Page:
The White Stripes' return single Icky Thump has spent the last few weeks merrily splitting the audience, which we suspect is just how Jack and Meg wanted it. Coruscatingly stratospheric guitar solos with added feedback, prog keyboard fills, time changes aplenty, a manaical vocal about being drawn in by a Mexican senorita charmer that segues into a stab at anti-immigration and Meg White drumming as only she can. Nobody else does this, and that's a very, very good thing. They've gone back to being completely, wilfully obfusticatory mad, everyone. The mixed sex dual instrument attack of Blood Red Shoes gets very lazily compared to the Stripes despite being of a completely different hue, that of superior relentless indie disco rock. Laura-Mary and Steven have gone the limited edition 7" route for best single yet It's Getting Boring By The Sea, a title surely not unconnected to their Brighton base, where it's said everyone in a band knows each other by rote. Speaking of which, Actress Hands, recent tour support for Electric Soft Parade, fronted by Matt Eaton, who was in a previous band of Eamon Hamilton's and appears on his Brakes' Give Blood album, with keyboards from British Sea Power's cornet for hire Phil Sumner, Johny Lamb of touted psych-folkers Thirty Pounds Of Bone on bass and Alex White of ESP/Brakes on guitar. We could continue, but we'll instead talk up the lilting Teenage Fanclub harmonics of Come The Summer Days. The Be Be See - teetering on the edge of bandname culpability, you have to say - describe themselves alternately as "pre punk psychotronic linear tekno drone pop from nowhere" and "psychotronic glam pop with a subliminal golf-rave element", which actually means Eno-era Roxy Music meets Pulp meets piano pop (and psychotronica, we must assume) judging by second single Disney Eyes. They share an EMI spinoff label with The Research, which makes sense. Maximo Park's less frenetic growing up period hasn't appealed to everyone but Books From Boxes proves there's songwriting heart underneath the breaks and hats. The Rumble Strips search for the re-released soul rebels on Motorcycle, Salford art-electropop duo (Blood Red Shoes template gender assignation, since you ask) The Ting Tings - again, something has to be done about band names nowadays - take time out from acting the Hill's Angels to the Benny Hill and Bob Todd of the nation's A&R men to issue limited edition 7" summer disco-funk smash That's Not My Name, MIA breaks cover with baile funk grower 12" Boyz, the Broken Family Band's run of alt-country wryness continues on 7" Love Your Man Love Your Woman, and with a new Tegan & Sara album out in America next July their UK label go and reissue the three year old Walking With A Ghost. Well done. We'll close with Gossip's Listen Up! even though the re-recorded version is rubbish and it comes backed with a cheesy house track's worth of remixes in lieu of having anything new left to use.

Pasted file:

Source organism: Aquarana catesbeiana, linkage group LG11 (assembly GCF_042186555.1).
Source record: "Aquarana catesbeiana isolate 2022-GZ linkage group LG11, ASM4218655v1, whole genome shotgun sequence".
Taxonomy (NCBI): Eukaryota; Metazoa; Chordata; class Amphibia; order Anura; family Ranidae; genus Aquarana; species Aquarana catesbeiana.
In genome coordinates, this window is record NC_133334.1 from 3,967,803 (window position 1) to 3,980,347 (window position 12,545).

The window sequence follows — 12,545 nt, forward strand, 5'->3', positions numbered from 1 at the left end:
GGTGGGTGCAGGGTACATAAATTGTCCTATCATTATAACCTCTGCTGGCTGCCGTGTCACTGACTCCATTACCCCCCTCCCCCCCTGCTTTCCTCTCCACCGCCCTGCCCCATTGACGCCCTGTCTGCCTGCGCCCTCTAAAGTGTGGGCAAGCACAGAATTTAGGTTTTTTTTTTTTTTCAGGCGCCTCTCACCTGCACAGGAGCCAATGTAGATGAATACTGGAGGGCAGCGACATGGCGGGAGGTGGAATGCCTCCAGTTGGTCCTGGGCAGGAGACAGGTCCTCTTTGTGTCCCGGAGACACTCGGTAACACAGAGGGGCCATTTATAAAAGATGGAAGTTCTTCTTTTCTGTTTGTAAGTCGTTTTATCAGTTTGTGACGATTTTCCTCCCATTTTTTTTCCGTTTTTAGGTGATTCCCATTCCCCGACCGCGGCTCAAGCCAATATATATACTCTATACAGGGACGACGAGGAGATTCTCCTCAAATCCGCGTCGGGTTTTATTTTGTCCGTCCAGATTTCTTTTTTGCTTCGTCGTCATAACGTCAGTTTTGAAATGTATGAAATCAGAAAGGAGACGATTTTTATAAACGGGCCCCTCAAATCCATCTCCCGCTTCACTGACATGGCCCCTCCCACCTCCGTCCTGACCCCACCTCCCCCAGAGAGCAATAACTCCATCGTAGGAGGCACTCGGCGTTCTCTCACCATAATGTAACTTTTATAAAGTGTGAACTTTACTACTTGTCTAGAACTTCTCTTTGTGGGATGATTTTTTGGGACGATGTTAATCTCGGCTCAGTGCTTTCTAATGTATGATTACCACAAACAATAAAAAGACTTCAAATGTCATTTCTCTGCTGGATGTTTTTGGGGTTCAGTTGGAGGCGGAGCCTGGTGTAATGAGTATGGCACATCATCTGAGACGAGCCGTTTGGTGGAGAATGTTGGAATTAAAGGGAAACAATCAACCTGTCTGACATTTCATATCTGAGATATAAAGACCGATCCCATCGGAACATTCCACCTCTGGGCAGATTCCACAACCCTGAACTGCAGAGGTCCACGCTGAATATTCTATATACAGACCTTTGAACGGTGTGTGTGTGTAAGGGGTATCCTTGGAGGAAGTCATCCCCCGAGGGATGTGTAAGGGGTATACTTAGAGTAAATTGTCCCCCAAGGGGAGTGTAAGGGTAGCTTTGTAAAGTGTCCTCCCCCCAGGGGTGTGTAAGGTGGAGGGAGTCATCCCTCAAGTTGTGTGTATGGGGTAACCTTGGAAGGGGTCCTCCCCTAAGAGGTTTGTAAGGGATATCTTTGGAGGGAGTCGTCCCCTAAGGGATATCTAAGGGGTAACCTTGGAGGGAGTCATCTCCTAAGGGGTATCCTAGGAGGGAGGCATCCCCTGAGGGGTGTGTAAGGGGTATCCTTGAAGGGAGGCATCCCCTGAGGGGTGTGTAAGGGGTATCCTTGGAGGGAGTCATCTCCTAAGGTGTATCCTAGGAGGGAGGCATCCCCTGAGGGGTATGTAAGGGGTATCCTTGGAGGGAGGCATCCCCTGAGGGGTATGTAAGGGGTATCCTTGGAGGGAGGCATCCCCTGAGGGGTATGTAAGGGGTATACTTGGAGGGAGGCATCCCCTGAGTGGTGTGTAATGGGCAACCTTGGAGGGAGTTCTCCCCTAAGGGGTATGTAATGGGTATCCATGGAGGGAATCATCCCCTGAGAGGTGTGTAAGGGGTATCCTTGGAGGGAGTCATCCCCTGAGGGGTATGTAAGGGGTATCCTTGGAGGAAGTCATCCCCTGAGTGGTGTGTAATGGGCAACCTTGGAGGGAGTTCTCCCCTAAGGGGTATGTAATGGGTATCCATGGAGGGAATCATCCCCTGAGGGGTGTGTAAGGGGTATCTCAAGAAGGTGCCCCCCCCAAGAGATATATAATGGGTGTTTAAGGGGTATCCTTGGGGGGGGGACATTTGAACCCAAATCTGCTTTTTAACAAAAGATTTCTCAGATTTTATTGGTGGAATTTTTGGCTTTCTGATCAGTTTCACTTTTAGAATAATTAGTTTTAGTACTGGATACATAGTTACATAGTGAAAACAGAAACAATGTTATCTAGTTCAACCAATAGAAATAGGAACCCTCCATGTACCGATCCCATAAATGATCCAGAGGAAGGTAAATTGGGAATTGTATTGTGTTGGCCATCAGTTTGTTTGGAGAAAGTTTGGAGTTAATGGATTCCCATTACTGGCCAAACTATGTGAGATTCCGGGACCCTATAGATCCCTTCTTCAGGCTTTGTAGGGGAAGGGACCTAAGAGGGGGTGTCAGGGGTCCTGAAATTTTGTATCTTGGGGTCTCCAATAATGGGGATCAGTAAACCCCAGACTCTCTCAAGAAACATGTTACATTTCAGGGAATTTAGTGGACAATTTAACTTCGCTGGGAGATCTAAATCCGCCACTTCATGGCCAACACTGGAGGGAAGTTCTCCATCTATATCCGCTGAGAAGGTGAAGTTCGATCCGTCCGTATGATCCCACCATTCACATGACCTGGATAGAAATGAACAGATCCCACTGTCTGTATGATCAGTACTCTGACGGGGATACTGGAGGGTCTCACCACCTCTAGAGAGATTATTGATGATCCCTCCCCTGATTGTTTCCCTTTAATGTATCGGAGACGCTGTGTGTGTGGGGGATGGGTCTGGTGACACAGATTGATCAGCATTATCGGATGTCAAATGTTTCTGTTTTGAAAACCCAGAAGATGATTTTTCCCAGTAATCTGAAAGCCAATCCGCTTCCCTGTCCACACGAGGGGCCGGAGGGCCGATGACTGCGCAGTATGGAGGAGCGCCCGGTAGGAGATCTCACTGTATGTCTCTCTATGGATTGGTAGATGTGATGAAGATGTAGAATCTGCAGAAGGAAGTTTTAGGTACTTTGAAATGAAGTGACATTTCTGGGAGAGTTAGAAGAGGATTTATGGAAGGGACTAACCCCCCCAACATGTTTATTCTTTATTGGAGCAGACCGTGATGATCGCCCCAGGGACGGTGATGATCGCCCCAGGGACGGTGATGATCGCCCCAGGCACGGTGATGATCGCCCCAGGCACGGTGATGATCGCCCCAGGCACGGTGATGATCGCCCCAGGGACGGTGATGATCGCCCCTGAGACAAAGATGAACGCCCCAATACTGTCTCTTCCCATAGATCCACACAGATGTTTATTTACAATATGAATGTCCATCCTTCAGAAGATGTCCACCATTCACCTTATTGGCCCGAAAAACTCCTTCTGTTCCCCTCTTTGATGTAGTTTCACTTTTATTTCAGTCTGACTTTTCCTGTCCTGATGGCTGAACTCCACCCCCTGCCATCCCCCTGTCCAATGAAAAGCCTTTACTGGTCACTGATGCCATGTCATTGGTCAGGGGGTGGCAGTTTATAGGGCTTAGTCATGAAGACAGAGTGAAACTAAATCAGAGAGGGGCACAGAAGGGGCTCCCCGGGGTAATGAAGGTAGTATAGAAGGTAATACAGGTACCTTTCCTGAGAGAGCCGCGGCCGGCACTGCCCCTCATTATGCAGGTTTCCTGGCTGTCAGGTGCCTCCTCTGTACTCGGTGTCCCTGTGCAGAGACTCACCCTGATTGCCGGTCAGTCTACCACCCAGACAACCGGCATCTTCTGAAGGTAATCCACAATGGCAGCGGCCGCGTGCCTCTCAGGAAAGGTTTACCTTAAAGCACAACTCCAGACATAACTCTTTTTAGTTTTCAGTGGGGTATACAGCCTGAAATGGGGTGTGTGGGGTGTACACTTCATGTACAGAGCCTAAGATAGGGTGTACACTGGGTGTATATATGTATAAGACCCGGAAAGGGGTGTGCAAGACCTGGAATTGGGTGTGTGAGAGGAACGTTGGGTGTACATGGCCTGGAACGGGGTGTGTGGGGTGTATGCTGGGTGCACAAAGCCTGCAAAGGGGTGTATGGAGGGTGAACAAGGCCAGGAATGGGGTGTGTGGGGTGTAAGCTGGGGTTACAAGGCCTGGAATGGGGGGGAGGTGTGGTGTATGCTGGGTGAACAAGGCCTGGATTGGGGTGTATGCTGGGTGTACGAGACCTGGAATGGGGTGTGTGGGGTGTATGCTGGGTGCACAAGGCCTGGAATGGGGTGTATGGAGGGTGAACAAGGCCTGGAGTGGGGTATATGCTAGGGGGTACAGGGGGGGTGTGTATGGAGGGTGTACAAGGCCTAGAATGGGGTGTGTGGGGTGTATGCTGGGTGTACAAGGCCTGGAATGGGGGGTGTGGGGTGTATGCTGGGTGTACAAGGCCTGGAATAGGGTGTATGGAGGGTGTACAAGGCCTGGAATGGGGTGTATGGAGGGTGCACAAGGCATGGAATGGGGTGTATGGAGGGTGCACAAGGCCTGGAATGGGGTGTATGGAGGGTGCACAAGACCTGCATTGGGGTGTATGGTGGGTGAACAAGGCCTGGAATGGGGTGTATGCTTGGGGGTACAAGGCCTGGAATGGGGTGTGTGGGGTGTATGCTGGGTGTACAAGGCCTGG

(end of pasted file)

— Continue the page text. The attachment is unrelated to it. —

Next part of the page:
Is it really the case that everyone who bought Life Without Buildings' sole album Any Other City at the time went on to form a band? No, because we did and we can't play a note. Regardless, like a kind of 90s Young Marble Giants, while nobody has properly sounded like them since (or before, come to it) it certainly feels like it at times, there being an ever growing collection of bands and band members paying outward homage to the jarringly Fall-angular art-rock and Sue Tompkins' semi-manaical streams of repetitive consciousness. Ask fully paid up supporters Bloc Party, Maximo Park (Paul Smith is rarely slow to namecheck them), Los Campesinos!, Love Is All... hell, Rose Pipette once named PS Exclusive one of her favourite songs ever. Apparently the band prefer the Australian live recording Live At The Annandale Hotel to the album, and you can see why from its hyperelectric kinetic energy. It even starts with an unreleased track, Liberty Feelup, and if the rest mean nothing to you Any Other City is currently less than a fiver on Amazon. If only they'd emerged a couple of years later... Here's a link the likes of us jump at - Glen Johnson of Piano Magic is occasionally credited with discovering LWB and guitarist Robert Johnstone guested on one of their albums. Johnson's ever evolving collective have never had anything like the credit they deserve for their wry eclectic electronically enhanced post-shoegazing. Seventh album proper Part Monster, produced by Guy Fixsen (one of Loveless' billion engineers, also worked for Pixies, Stereolab, the Breeders and Throwing Muses), keeps the inventiveness quotient high, matching up guitar swells and pedal play with quiet seething and enigmatic illustrations. We wrote about the Experimental Pop Band's Tinsel Stars the other week in a similar vein, and that's properly out now. Somewhere higher up the expected sales graph Queens Of The Stone Age are the last of the heavy riffers on Era Vulgaris; the Stills were supposed to be big sellers round about the New Rock Revolution but Without Feathers seems to be crawling out unnoticed; and former Josef K frontman Paul Haig releases his first non-instrumental album in ten years, the twisting electropop of Electronik Audience.